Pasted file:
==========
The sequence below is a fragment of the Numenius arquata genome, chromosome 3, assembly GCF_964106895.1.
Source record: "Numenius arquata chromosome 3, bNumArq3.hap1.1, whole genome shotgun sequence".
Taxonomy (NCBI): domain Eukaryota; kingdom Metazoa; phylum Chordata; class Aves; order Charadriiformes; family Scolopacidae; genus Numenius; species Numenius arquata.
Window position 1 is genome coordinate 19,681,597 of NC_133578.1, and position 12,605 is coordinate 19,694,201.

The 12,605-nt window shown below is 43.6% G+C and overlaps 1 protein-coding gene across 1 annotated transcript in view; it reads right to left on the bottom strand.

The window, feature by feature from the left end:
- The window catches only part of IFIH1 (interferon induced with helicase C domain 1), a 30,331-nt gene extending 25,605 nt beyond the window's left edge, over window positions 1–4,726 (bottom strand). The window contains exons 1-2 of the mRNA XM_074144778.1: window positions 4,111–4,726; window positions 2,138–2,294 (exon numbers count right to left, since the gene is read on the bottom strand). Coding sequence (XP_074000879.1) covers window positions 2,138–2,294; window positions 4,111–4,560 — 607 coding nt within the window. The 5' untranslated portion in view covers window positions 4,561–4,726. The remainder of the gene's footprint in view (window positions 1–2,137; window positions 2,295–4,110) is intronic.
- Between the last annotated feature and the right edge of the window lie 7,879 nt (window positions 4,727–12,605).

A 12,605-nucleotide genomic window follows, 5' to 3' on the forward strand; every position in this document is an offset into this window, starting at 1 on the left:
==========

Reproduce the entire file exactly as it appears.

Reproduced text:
The sequence below is a fragment of the Numenius arquata genome, chromosome 3, assembly GCF_964106895.1.
Source record: "Numenius arquata chromosome 3, bNumArq3.hap1.1, whole genome shotgun sequence".
Taxonomy (NCBI): domain Eukaryota; kingdom Metazoa; phylum Chordata; class Aves; order Charadriiformes; family Scolopacidae; genus Numenius; species Numenius arquata.
Window position 1 is genome coordinate 19,681,597 of NC_133578.1, and position 12,605 is coordinate 19,694,201.

The 12,605-nt window shown below is 43.6% G+C and overlaps 1 protein-coding gene across 1 annotated transcript in view; it reads right to left on the bottom strand.

The window, feature by feature from the left end:
- The window catches only part of IFIH1 (interferon induced with helicase C domain 1), a 30,331-nt gene extending 25,605 nt beyond the window's left edge, over window positions 1–4,726 (bottom strand). The window contains exons 1-2 of the mRNA XM_074144778.1: window positions 4,111–4,726; window positions 2,138–2,294 (exon numbers count right to left, since the gene is read on the bottom strand). Coding sequence (XP_074000879.1) covers window positions 2,138–2,294; window positions 4,111–4,560 — 607 coding nt within the window. The 5' untranslated portion in view covers window positions 4,561–4,726. The remainder of the gene's footprint in view (window positions 1–2,137; window positions 2,295–4,110) is intronic.
- Between the last annotated feature and the right edge of the window lie 7,879 nt (window positions 4,727–12,605).

A 12,605-nucleotide genomic window follows, 5' to 3' on the forward strand; every position in this document is an offset into this window, starting at 1 on the left: